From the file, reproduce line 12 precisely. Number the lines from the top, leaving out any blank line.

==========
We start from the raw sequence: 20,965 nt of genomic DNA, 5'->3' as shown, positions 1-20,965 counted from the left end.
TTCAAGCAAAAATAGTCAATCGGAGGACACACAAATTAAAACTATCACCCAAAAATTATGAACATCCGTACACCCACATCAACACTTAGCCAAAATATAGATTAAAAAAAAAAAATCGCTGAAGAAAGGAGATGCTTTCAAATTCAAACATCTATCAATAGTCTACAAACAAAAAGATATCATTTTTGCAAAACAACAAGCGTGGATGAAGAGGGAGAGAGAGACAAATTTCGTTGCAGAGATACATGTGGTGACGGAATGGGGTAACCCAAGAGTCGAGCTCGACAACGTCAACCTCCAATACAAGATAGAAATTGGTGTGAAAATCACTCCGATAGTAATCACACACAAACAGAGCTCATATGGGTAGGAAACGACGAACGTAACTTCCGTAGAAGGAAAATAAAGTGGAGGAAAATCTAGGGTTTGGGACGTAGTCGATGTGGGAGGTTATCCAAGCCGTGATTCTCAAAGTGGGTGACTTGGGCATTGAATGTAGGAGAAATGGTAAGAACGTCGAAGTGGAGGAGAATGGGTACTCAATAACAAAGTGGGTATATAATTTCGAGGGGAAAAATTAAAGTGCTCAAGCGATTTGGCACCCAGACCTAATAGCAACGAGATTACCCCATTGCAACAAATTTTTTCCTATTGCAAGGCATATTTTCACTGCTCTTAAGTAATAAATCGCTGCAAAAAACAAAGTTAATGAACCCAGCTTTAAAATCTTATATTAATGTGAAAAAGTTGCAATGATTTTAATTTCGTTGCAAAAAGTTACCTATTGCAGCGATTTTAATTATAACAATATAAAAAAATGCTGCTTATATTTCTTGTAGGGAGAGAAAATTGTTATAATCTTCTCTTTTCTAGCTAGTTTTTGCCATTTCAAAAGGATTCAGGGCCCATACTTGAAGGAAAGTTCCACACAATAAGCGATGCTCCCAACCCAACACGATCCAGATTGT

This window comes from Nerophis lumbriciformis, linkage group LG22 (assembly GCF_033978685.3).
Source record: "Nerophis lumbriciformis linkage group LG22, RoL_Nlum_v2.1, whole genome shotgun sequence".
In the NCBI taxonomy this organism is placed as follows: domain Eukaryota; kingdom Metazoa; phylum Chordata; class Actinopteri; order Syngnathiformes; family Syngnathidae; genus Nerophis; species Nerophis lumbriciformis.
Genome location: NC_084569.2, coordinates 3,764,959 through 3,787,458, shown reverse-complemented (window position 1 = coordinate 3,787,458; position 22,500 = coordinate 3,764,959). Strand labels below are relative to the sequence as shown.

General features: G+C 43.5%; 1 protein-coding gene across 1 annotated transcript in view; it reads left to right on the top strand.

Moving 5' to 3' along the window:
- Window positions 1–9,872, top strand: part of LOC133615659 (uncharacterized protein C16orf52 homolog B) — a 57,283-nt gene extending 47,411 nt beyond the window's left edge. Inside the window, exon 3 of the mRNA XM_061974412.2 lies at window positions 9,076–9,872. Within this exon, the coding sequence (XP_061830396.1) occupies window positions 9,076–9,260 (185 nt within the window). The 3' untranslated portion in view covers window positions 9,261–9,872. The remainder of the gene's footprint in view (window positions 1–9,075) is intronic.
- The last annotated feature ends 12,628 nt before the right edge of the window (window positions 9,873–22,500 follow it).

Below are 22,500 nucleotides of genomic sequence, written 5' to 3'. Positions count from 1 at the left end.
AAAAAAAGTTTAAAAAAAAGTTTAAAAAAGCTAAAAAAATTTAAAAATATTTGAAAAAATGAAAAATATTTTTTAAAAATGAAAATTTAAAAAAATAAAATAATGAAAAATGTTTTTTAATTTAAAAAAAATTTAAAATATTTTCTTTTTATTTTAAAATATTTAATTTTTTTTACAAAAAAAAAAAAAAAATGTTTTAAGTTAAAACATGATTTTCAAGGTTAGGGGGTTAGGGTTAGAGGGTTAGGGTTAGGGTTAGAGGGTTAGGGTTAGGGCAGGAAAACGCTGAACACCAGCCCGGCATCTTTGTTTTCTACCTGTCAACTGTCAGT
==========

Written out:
AAAAAAAGTTTAAAAAAAAGTTTAAAAAAGCTAAAAAAATTTAAAAATATTTGAAAAAATGAAAAATATTTTTTAAAAATGAAAATTTAAAAAAATAAAATAATGAAAAATGTTTTTTAATTTAAAAAAAATTTAAAATATTTTCTTTTTATTTTAAAATATTTAATTTTTTTTACAAAAAAAAAAAAAAAATGTTTTAAGTTAAAACATGATTTTCAAGGTTAGGGGGTTAGGGTTAGAGGGTTAGGGTTAGGGTTAGAGGGTTAGGGTTAGGGCAGGAAAACGCTGAACACCAGCCCGGCATCTTTGTTTTCTACCTGTCAACTGTCAGT